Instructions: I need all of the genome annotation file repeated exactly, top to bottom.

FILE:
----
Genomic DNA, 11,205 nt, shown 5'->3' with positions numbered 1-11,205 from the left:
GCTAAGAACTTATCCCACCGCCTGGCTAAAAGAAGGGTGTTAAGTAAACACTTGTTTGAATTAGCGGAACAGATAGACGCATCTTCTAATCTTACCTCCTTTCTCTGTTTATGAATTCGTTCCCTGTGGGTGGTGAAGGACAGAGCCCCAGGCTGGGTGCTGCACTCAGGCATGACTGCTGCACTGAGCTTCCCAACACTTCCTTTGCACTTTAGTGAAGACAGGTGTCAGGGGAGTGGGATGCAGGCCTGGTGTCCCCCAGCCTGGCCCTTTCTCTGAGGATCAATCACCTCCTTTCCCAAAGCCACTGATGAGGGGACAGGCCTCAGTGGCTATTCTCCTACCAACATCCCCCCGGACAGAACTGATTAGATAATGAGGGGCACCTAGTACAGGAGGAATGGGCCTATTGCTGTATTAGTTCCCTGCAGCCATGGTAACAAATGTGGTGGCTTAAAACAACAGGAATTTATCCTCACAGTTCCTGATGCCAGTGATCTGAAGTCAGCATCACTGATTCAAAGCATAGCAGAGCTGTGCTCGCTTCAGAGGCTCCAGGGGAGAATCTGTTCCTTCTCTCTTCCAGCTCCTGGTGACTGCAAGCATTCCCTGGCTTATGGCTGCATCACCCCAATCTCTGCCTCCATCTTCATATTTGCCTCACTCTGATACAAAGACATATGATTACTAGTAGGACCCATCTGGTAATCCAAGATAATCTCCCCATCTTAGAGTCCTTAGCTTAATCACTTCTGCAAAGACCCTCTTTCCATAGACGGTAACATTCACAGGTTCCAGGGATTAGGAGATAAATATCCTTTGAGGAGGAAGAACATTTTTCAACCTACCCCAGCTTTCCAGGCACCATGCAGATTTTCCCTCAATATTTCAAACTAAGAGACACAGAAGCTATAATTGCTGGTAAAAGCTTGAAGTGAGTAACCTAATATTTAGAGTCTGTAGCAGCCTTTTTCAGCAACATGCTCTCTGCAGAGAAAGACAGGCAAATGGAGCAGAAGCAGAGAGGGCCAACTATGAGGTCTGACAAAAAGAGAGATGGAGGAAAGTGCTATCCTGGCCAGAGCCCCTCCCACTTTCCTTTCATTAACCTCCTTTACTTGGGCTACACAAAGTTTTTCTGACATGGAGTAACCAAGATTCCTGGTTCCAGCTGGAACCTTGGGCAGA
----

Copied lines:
Genomic DNA, 11,205 nt, shown 5'->3' with positions numbered 1-11,205 from the left:
GCTAAGAACTTATCCCACCGCCTGGCTAAAAGAAGGGTGTTAAGTAAACACTTGTTTGAATTAGCGGAACAGATAGACGCATCTTCTAATCTTACCTCCTTTCTCTGTTTATGAATTCGTTCCCTGTGGGTGGTGAAGGACAGAGCCCCAGGCTGGGTGCTGCACTCAGGCATGACTGCTGCACTGAGCTTCCCAACACTTCCTTTGCACTTTAGTGAAGACAGGTGTCAGGGGAGTGGGATGCAGGCCTGGTGTCCCCCAGCCTGGCCCTTTCTCTGAGGATCAATCACCTCCTTTCCCAAAGCCACTGATGAGGGGACAGGCCTCAGTGGCTATTCTCCTACCAACATCCCCCCGGACAGAACTGATTAGATAATGAGGGGCACCTAGTACAGGAGGAATGGGCCTATTGCTGTATTAGTTCCCTGCAGCCATGGTAACAAATGTGGTGGCTTAAAACAACAGGAATTTATCCTCACAGTTCCTGATGCCAGTGATCTGAAGTCAGCATCACTGATTCAAAGCATAGCAGAGCTGTGCTCGCTTCAGAGGCTCCAGGGGAGAATCTGTTCCTTCTCTCTTCCAGCTCCTGGTGACTGCAAGCATTCCCTGGCTTATGGCTGCATCACCCCAATCTCTGCCTCCATCTTCATATTTGCCTCACTCTGATACAAAGACATATGATTACTAGTAGGACCCATCTGGTAATCCAAGATAATCTCCCCATCTTAGAGTCCTTAGCTTAATCACTTCTGCAAAGACCCTCTTTCCATAGACGGTAACATTCACAGGTTCCAGGGATTAGGAGATAAATATCCTTTGAGGAGGAAGAACATTTTTCAACCTACCCCAGCTTTCCAGGCACCATGCAGATTTTCCCTCAATATTTCAAACTAAGAGACACAGAAGCTATAATTGCTGGTAAAAGCTTGAAGTGAGTAACCTAATATTTAGAGTCTGTAGCAGCCTTTTTCAGCAACATGCTCTCTGCAGAGAAAGACAGGCAAATGGAGCAGAAGCAGAGAGGGCCAACTATGAGGTCTGACAAAAAGAGAGATGGAGGAAAGTGCTATCCTGGCCAGAGCCCCTCCCACTTTCCTTTCATTAACCTCCTTTACTTGGGCTACACAAAGTTTTTCTGACATGGAGTAACCAAGATTCCTGGTTCCAGCTGGAACCTTGGGCAGA